It’s not enough for us to tell them God loves them – as I very quickly found out in the process of telling one little girl how much God loves her. She very kindly said, ‘I know God loves me, I just need him to hug me.’

We need to be appropriate and careful, yes, but let’s not be so bound that we can’t give an encouraging hug of their shoulder or a gentle pat on the back that communicates sincere concern.

Studies have shown that when therapists touch their adult clients in non-threatening ways, they are more responsive to therapy. Likewise with kids.

  • We should be God’s arms reaching out with his love. Kids know how to read a loving touch!
  • Even a simple phone call to ask how they are getting on also lets the child know someone cares and is interested in them personally.

Hugging 2Most of the children we have worked with in this area have had little or no knowledge of Jesus and his love. For many children’s workers, leaders and ministers it will be the same. To these children we are the face of our God, we are his hand extended. Eye contact too is so important. This leaves no doubt in the child’s mind about whether he or she has your full attention.

Divorce Recovery Program For Children
Some of you might be searching for material to help you in this very important area of ministry, as we were. After failing to find appropriate material the Lord lead us to write our High Five Divorce Recovery Program For Children. This High Five Program was specifically written for children who are struggling to come to terms with the enormous changes that have taken place in their lives; changes due to the breakup of their family.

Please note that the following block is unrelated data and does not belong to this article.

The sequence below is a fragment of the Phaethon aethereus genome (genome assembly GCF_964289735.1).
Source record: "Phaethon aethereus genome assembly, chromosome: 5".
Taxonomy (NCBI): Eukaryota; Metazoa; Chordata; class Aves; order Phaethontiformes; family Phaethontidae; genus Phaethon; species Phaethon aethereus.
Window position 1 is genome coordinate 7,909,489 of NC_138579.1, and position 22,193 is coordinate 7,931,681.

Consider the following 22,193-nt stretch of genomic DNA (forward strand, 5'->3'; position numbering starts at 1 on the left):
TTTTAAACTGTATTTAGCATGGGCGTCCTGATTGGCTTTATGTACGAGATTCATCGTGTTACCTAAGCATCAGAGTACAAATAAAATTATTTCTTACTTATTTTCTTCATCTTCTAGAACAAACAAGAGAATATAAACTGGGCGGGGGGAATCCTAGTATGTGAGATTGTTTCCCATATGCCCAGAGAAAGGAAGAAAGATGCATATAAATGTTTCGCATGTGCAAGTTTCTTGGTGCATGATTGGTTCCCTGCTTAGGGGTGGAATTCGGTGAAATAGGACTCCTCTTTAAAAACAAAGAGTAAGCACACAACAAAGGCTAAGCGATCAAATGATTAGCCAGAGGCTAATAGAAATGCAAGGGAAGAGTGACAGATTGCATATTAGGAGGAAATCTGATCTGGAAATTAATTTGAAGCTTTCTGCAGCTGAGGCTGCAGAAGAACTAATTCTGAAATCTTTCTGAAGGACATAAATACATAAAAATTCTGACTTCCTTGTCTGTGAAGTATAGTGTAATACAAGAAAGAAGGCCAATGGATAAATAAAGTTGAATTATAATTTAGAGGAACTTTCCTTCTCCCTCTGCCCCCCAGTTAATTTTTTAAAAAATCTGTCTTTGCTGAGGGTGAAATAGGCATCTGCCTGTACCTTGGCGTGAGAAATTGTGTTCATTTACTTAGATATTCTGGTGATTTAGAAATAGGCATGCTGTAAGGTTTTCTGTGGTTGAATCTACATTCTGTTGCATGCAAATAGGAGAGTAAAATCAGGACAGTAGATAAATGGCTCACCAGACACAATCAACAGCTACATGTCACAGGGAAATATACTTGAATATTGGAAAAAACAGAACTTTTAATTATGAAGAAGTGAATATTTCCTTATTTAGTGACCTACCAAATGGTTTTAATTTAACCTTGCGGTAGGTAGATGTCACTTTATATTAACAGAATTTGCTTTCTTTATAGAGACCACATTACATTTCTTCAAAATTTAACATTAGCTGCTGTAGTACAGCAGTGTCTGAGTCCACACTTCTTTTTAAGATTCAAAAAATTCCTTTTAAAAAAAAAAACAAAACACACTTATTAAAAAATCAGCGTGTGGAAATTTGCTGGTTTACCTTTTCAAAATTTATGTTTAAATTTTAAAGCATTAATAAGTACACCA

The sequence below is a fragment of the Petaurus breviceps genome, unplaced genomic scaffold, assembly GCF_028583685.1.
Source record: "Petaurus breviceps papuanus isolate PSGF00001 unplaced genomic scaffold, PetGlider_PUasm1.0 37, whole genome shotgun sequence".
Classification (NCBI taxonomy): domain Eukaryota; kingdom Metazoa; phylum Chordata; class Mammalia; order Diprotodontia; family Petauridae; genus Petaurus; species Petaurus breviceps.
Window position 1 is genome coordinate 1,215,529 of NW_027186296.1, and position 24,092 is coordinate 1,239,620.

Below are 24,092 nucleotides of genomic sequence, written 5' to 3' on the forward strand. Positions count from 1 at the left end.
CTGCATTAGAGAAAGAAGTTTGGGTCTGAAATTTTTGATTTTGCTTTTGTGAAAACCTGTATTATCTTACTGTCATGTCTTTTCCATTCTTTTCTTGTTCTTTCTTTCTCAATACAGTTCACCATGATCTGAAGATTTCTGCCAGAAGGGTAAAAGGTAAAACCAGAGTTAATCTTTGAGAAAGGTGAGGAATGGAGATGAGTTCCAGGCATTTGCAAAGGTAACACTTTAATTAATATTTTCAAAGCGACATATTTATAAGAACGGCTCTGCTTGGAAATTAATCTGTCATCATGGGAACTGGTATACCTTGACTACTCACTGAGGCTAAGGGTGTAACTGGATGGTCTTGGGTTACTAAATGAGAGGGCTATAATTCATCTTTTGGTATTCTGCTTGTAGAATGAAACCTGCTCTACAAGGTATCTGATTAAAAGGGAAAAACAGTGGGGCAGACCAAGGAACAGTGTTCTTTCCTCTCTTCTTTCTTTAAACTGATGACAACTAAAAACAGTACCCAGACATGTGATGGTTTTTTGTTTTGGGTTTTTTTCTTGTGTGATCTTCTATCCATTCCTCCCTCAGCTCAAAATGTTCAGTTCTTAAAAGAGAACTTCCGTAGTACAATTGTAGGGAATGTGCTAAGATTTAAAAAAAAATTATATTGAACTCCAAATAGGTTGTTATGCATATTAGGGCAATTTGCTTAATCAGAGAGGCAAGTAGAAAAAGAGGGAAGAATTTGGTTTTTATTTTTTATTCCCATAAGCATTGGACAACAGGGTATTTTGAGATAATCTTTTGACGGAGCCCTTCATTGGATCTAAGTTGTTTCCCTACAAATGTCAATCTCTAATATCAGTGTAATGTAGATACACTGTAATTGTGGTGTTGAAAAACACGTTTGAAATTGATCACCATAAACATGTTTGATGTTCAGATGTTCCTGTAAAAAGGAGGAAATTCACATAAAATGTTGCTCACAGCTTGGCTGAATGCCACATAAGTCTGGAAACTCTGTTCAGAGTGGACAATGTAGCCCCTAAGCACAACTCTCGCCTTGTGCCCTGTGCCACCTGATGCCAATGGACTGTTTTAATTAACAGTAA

The program seeks to begin the process of reaching out to these children with relevant material designed to confront some of the issues and questions specific to their needs.

If you have ever counselled kids, you will know that you can go crazy trying to get them to talk to you. You sit there, and you know what is wrong with them because a parent has told you. But they don’t talk!

Dorothy 1

Knowing this, the High Five program uses stories depicting actual situations they may find themselves in, exploring feelings and fears that they may have. It then becomes much easier for children to respond and open up. They can see that others feel and react just like them.

You can make a difference!
You too can make a huge difference in the life of a hurting child just by being available to be interested in them and the circumstances that affect their lives.

May the words of another boy be the report of the children of divorce who cross your path and you’ve reached out to them: ‘I’ve found a lot of people who have supported me, and helped me; I just know God must be real.’

Dorothy and Ken Gardiner are directors of Life 4 Kids, an interdenominational organisation reaching, teaching, equipping and resourcing the body of Christ. Their unique Divorce Recovery Program For Kids is highly recommended. Links: / Int. 61 40 756 7933